Measles cases surge: How this viral infection became a threat in India?


Measles infection, which is vastly common among children, is becoming a big threat for Mumbai. In the past few days, financial capital saw a rapid rise in the number of cases and what is more worrying is that several deaths have been reported in the city linked to the infection. 

Brihanmumbai Municipal Corporation (BMC) officials have notified that reported cases of measles are increasing in the city and accordingly, they have identified Mumbai East and a few other parts as ‘high-risk’ areas. 

Apart from Mumbai, several other states are also seeing a significant rise in cases. 

Why Indian states are seeing a sudden rise in Measles infections?

According to official sources, there has been a massive drop in the vaccination rate in the past few years, owing to which many children are completely unprotected against the virus. Citing the same, Health ministry Joint Secretary P Ashok Babu asserted earlier this week, “It is also clear that in all such geographies, the effected children were predominantly unvaccinated and the average coverage of Measles and Rubella Containing Vaccine (MRCV) among the eligible beneficiaries is also significantly below the national average.” 

World Health Organisation also identifies ‘lack of vaccination’ as the root cause for the sudden measles outbreak worldwide. It cited in a recent report, A record high of nearly 40 million children missed a measles vaccine dose in 2021 due to hurdles created by the COVID pandemic.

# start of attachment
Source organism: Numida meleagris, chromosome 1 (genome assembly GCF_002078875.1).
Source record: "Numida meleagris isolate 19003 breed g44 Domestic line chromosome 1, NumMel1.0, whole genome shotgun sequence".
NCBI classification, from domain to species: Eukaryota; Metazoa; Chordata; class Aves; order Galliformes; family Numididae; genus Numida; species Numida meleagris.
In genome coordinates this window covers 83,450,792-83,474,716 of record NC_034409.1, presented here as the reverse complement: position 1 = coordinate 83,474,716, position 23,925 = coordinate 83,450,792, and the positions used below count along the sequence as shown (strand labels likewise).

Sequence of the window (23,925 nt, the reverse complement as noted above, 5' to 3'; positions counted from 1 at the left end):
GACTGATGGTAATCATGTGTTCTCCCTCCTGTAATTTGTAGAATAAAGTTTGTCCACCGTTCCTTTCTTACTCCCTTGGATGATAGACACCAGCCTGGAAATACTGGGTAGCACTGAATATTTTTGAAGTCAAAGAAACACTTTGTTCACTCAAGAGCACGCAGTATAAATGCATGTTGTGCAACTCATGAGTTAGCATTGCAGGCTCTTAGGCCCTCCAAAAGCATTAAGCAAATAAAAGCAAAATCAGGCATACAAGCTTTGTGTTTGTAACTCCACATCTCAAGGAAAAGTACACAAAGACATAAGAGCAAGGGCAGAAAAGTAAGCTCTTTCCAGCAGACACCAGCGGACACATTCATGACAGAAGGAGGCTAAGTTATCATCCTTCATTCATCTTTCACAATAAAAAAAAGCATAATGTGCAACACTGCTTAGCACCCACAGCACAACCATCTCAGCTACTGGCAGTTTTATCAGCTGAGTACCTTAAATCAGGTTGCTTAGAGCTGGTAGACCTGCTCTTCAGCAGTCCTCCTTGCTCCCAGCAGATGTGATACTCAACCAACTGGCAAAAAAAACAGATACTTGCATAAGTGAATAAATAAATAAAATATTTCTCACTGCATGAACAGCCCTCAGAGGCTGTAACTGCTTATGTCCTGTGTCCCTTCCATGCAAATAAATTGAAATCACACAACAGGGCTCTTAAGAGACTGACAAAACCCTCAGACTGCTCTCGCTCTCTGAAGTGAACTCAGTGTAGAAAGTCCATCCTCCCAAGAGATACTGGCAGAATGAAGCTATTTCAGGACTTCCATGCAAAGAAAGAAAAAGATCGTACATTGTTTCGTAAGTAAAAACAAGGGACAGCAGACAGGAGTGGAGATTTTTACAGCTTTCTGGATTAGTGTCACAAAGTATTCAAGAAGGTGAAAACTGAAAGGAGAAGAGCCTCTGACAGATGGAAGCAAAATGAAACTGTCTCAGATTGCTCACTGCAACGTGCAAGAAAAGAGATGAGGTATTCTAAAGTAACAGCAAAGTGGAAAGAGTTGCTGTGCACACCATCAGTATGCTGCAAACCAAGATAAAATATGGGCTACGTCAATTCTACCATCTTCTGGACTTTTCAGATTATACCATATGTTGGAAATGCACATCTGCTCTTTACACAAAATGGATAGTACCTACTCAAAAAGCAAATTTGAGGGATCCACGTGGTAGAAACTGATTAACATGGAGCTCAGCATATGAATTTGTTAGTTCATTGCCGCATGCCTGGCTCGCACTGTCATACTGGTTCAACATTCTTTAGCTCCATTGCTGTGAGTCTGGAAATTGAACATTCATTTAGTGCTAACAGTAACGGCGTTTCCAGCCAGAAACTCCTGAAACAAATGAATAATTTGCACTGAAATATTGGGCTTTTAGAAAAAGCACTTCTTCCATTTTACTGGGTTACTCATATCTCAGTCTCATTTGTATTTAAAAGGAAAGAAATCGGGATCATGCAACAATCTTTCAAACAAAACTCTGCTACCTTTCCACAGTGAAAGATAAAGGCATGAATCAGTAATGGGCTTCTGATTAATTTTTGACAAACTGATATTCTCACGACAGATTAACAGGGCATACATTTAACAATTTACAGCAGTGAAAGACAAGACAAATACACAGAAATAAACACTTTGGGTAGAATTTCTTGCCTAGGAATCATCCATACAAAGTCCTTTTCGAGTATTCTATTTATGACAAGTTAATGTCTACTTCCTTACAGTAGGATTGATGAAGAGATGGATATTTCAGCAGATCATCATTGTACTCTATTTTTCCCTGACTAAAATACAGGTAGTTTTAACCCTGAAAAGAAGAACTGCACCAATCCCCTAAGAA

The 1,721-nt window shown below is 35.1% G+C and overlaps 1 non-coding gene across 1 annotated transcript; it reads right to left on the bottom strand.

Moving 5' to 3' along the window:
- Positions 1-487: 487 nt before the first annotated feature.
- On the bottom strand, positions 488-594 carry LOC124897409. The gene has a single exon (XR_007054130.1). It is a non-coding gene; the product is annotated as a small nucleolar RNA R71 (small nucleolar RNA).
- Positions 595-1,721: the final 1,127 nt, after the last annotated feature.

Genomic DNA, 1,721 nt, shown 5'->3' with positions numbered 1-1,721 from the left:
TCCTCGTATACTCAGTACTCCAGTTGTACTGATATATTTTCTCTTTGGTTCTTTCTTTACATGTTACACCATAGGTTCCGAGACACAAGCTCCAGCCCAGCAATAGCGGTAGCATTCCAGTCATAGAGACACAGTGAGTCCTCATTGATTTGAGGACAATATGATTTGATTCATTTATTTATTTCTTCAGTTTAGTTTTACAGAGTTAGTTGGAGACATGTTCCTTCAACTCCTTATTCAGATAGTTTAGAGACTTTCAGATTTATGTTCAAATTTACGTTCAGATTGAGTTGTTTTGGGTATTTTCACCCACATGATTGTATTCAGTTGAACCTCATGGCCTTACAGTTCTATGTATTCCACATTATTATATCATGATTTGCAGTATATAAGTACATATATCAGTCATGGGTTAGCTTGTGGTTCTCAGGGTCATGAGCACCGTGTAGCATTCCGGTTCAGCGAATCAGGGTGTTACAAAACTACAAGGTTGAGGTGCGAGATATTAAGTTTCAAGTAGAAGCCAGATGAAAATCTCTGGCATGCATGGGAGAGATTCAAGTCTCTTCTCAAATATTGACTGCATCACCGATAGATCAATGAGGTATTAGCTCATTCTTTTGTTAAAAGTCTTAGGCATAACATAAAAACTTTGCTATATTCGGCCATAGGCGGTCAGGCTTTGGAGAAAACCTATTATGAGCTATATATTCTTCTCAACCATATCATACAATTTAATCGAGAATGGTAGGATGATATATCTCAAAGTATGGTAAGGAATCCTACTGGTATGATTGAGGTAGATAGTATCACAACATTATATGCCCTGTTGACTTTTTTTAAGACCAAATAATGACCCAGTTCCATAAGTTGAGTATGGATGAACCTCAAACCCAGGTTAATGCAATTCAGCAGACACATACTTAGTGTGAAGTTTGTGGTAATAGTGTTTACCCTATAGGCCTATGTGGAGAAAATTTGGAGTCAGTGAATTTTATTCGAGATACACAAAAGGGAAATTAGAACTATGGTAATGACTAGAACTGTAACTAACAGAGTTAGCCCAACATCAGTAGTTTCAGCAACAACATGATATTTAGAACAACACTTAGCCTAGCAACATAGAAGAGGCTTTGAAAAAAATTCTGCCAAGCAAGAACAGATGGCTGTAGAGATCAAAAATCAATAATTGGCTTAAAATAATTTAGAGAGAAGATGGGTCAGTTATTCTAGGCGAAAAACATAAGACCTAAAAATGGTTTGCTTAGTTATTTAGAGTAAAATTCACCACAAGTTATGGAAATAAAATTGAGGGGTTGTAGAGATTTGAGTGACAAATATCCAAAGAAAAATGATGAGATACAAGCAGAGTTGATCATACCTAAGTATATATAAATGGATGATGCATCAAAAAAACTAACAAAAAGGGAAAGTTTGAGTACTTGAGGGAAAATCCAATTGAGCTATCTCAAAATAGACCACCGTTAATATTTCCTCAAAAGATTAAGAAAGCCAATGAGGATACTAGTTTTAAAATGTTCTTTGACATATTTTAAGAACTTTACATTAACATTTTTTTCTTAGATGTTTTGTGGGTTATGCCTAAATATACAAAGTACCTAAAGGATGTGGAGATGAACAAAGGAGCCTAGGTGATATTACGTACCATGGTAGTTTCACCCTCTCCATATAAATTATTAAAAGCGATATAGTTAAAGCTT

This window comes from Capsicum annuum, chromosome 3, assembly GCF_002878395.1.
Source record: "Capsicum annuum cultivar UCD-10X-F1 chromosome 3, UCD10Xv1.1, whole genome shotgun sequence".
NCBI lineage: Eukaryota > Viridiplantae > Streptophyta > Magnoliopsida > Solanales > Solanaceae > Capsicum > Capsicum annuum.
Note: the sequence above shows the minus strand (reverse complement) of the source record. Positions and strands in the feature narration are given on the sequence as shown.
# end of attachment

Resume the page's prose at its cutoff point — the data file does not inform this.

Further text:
What is the solution to this? 

Right now the only solution is to provide proper coverage to the infected and increase vaccination coverage. 

The Centre has advised states to consider administering one additional dose to all children of 9 months to 5 years in vulnerable areas. The special dose for Measles and Rubella for Universal Immunization Programme (UIP) reporting purposes is referred to as the one additional dose.

“This dose would be in addition to the primary vaccination schedule of first dose at 9-12 months and second dose at 16-24 months,” he said.

The vulnerable areas are to be identified by the state government and UT administration in “Outbreak Response Immunization” (ORI) mode.

Measles is one of the most contagious human viruses and is almost entirely preventable through vaccination. However, it requires 95% vaccine coverage to prevent outbreaks among populations.

(With inputs from agencies)

 

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